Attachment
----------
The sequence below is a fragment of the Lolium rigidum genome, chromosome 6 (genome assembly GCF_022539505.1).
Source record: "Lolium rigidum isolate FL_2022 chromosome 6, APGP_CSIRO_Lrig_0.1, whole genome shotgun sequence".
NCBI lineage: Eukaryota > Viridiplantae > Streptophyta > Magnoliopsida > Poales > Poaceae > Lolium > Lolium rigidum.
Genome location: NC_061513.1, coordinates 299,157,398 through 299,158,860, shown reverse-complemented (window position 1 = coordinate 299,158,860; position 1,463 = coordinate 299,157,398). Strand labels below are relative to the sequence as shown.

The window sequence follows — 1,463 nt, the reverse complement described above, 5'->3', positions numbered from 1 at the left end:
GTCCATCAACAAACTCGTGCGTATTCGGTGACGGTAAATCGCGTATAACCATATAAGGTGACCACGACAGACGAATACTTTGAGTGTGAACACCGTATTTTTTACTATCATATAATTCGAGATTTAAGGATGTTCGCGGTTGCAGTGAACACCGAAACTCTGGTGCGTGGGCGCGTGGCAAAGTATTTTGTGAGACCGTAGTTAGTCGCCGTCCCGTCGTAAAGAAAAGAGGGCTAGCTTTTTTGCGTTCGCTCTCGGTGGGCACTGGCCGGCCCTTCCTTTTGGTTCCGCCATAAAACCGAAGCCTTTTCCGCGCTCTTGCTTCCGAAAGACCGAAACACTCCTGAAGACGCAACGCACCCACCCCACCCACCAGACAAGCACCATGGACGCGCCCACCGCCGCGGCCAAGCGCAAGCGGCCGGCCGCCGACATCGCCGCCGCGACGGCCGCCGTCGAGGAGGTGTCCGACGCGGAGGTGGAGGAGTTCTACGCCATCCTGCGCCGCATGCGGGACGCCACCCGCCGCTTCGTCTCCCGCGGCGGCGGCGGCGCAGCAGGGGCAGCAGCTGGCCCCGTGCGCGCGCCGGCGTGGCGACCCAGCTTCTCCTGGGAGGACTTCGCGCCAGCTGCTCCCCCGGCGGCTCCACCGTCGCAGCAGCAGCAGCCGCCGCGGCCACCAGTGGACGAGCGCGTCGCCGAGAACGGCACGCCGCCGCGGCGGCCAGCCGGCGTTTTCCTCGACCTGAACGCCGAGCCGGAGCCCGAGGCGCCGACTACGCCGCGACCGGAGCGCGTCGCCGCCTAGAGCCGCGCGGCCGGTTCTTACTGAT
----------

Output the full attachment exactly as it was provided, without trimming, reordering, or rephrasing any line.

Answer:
The sequence below is a fragment of the Lolium rigidum genome, chromosome 6 (genome assembly GCF_022539505.1).
Source record: "Lolium rigidum isolate FL_2022 chromosome 6, APGP_CSIRO_Lrig_0.1, whole genome shotgun sequence".
NCBI lineage: Eukaryota > Viridiplantae > Streptophyta > Magnoliopsida > Poales > Poaceae > Lolium > Lolium rigidum.
Genome location: NC_061513.1, coordinates 299,157,398 through 299,158,860, shown reverse-complemented (window position 1 = coordinate 299,158,860; position 1,463 = coordinate 299,157,398). Strand labels below are relative to the sequence as shown.

The window sequence follows — 1,463 nt, the reverse complement described above, 5'->3', positions numbered from 1 at the left end:
GTCCATCAACAAACTCGTGCGTATTCGGTGACGGTAAATCGCGTATAACCATATAAGGTGACCACGACAGACGAATACTTTGAGTGTGAACACCGTATTTTTTACTATCATATAATTCGAGATTTAAGGATGTTCGCGGTTGCAGTGAACACCGAAACTCTGGTGCGTGGGCGCGTGGCAAAGTATTTTGTGAGACCGTAGTTAGTCGCCGTCCCGTCGTAAAGAAAAGAGGGCTAGCTTTTTTGCGTTCGCTCTCGGTGGGCACTGGCCGGCCCTTCCTTTTGGTTCCGCCATAAAACCGAAGCCTTTTCCGCGCTCTTGCTTCCGAAAGACCGAAACACTCCTGAAGACGCAACGCACCCACCCCACCCACCAGACAAGCACCATGGACGCGCCCACCGCCGCGGCCAAGCGCAAGCGGCCGGCCGCCGACATCGCCGCCGCGACGGCCGCCGTCGAGGAGGTGTCCGACGCGGAGGTGGAGGAGTTCTACGCCATCCTGCGCCGCATGCGGGACGCCACCCGCCGCTTCGTCTCCCGCGGCGGCGGCGGCGCAGCAGGGGCAGCAGCTGGCCCCGTGCGCGCGCCGGCGTGGCGACCCAGCTTCTCCTGGGAGGACTTCGCGCCAGCTGCTCCCCCGGCGGCTCCACCGTCGCAGCAGCAGCAGCCGCCGCGGCCACCAGTGGACGAGCGCGTCGCCGAGAACGGCACGCCGCCGCGGCGGCCAGCCGGCGTTTTCCTCGACCTGAACGCCGAGCCGGAGCCCGAGGCGCCGACTACGCCGCGACCGGAGCGCGTCGCCGCCTAGAGCCGCGCGGCCGGTTCTTACTGAT